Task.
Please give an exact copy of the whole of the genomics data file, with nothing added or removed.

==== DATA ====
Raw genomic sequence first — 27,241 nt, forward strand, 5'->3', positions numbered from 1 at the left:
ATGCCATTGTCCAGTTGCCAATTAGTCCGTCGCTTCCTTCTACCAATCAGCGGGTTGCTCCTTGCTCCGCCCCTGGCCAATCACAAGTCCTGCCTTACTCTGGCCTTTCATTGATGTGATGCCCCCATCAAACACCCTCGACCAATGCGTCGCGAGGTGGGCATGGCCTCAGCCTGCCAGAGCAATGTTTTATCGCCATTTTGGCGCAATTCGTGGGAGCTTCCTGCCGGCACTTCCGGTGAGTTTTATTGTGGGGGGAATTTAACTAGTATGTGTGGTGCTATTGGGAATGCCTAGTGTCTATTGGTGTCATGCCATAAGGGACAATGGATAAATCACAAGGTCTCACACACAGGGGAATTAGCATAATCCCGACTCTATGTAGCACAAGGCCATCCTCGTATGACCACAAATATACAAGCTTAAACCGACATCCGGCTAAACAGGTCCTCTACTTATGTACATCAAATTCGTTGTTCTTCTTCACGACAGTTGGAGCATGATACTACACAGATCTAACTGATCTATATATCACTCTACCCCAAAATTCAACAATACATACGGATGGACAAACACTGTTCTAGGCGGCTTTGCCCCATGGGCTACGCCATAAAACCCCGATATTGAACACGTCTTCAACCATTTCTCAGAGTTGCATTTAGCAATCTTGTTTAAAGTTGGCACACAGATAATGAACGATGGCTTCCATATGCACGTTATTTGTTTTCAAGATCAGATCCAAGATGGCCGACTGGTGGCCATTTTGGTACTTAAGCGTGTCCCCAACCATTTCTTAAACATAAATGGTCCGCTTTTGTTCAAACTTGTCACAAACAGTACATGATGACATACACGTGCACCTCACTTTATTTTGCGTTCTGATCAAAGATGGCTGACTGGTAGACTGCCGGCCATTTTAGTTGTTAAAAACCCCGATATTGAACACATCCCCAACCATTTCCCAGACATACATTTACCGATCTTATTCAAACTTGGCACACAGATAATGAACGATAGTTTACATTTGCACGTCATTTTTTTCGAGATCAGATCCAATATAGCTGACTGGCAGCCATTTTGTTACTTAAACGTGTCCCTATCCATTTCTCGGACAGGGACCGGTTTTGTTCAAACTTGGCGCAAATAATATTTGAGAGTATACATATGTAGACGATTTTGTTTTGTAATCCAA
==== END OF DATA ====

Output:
Raw genomic sequence first — 27,241 nt, forward strand, 5'->3', positions numbered from 1 at the left:
ATGCCATTGTCCAGTTGCCAATTAGTCCGTCGCTTCCTTCTACCAATCAGCGGGTTGCTCCTTGCTCCGCCCCTGGCCAATCACAAGTCCTGCCTTACTCTGGCCTTTCATTGATGTGATGCCCCCATCAAACACCCTCGACCAATGCGTCGCGAGGTGGGCATGGCCTCAGCCTGCCAGAGCAATGTTTTATCGCCATTTTGGCGCAATTCGTGGGAGCTTCCTGCCGGCACTTCCGGTGAGTTTTATTGTGGGGGGAATTTAACTAGTATGTGTGGTGCTATTGGGAATGCCTAGTGTCTATTGGTGTCATGCCATAAGGGACAATGGATAAATCACAAGGTCTCACACACAGGGGAATTAGCATAATCCCGACTCTATGTAGCACAAGGCCATCCTCGTATGACCACAAATATACAAGCTTAAACCGACATCCGGCTAAACAGGTCCTCTACTTATGTACATCAAATTCGTTGTTCTTCTTCACGACAGTTGGAGCATGATACTACACAGATCTAACTGATCTATATATCACTCTACCCCAAAATTCAACAATACATACGGATGGACAAACACTGTTCTAGGCGGCTTTGCCCCATGGGCTACGCCATAAAACCCCGATATTGAACACGTCTTCAACCATTTCTCAGAGTTGCATTTAGCAATCTTGTTTAAAGTTGGCACACAGATAATGAACGATGGCTTCCATATGCACGTTATTTGTTTTCAAGATCAGATCCAAGATGGCCGACTGGTGGCCATTTTGGTACTTAAGCGTGTCCCCAACCATTTCTTAAACATAAATGGTCCGCTTTTGTTCAAACTTGTCACAAACAGTACATGATGACATACACGTGCACCTCACTTTATTTTGCGTTCTGATCAAAGATGGCTGACTGGTAGACTGCCGGCCATTTTAGTTGTTAAAAACCCCGATATTGAACACATCCCCAACCATTTCCCAGACATACATTTACCGATCTTATTCAAACTTGGCACACAGATAATGAACGATAGTTTACATTTGCACGTCATTTTTTTCGAGATCAGATCCAATATAGCTGACTGGCAGCCATTTTGTTACTTAAACGTGTCCCTATCCATTTCTCGGACAGGGACCGGTTTTGTTCAAACTTGGCGCAAATAATATTTGAGAGTATACATATGTAGACGATTTTGTTTTGTAATCCAA